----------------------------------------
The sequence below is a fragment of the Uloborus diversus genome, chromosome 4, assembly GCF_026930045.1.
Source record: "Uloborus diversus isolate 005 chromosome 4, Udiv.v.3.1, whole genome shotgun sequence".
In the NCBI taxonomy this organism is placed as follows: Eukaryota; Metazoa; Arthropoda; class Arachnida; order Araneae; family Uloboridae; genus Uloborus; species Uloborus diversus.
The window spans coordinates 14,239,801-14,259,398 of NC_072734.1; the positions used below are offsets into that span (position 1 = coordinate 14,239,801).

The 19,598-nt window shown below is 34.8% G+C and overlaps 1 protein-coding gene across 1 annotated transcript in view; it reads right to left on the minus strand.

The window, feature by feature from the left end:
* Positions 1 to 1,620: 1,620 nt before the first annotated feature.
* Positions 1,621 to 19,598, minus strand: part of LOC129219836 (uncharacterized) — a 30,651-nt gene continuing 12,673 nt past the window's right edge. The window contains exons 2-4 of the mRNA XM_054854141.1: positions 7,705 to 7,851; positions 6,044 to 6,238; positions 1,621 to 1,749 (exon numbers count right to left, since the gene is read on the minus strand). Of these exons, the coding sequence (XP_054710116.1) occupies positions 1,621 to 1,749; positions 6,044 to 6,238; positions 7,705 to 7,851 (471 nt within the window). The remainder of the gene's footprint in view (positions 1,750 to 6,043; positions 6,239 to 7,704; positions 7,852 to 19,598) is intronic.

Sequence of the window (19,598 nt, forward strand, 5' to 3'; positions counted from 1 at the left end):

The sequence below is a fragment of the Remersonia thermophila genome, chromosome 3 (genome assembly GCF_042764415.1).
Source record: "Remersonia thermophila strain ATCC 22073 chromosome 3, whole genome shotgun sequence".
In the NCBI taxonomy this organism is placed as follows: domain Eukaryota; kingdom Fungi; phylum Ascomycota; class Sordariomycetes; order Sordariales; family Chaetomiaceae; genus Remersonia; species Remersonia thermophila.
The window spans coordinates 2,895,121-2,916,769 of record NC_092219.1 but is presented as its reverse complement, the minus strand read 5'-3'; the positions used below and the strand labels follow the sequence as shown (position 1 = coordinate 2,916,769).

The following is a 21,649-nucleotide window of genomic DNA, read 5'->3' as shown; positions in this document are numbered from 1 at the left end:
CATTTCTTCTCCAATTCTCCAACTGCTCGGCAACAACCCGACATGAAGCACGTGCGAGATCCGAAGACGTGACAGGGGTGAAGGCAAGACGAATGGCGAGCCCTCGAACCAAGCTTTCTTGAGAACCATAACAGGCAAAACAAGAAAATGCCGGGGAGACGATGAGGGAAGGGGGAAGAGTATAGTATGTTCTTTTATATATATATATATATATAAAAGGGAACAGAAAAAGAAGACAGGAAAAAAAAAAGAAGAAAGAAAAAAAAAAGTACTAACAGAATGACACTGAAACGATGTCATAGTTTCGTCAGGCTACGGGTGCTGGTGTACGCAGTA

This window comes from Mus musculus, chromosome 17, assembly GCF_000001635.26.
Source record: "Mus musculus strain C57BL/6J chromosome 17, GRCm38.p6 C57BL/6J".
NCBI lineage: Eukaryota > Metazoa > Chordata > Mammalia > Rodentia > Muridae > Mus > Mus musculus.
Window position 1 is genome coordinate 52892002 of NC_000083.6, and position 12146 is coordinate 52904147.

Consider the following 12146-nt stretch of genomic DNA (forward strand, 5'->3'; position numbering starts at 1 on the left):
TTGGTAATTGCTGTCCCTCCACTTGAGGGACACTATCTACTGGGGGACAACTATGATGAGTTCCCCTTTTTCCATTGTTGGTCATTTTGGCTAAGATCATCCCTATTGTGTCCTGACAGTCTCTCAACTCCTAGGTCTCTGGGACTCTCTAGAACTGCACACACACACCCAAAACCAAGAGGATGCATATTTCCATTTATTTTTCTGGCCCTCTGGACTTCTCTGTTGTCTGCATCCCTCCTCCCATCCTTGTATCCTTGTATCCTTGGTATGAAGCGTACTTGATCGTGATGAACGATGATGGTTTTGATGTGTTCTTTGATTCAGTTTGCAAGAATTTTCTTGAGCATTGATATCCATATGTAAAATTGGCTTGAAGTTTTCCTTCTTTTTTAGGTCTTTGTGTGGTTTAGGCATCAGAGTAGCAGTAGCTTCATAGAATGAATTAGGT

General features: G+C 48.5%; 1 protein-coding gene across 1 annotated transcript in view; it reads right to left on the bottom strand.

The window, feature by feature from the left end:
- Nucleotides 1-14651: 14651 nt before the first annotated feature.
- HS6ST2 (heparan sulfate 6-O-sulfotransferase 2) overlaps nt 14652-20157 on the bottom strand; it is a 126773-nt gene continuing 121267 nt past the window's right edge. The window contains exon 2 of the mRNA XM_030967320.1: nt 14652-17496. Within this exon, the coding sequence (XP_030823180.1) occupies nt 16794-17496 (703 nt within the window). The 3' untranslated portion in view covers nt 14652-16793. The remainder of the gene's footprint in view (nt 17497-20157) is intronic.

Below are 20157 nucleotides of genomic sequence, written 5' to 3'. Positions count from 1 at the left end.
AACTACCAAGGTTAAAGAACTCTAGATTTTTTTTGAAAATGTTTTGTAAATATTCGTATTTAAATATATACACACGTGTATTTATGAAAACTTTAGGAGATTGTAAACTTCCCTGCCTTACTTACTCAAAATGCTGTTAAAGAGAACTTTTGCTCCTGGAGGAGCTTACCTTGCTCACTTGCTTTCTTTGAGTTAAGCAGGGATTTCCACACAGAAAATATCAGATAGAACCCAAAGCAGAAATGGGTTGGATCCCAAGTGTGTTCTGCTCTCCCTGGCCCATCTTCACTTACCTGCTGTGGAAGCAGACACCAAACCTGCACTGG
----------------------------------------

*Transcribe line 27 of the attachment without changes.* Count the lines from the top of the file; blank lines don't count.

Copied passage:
AACTACCAAGGTTAAAGAACTCTAGATTTTTTTTGAAAATGTTTTGTAAATATTCGTATTTAAATATATACACACGTGTATTTATGAAAACTTTAGGAGATTGTAAACTTCCCTGCCTTACTTACTCAAAATGCTGTTAAAGAGAACTTTTGCTCCTGGAGGAGCTTACCTTGCTCACTTGCTTTCTTTGAGTTAAGCAGGGATTTCCACACAGAAAATATCAGATAGAACCCAAAGCAGAAATGGGTTGGATCCCAAGTGTGTTCTGCTCTCCCTGGCCCATCTTCACTTACCTGCTGTGGAAGCAGACACCAAACCTGCACTGG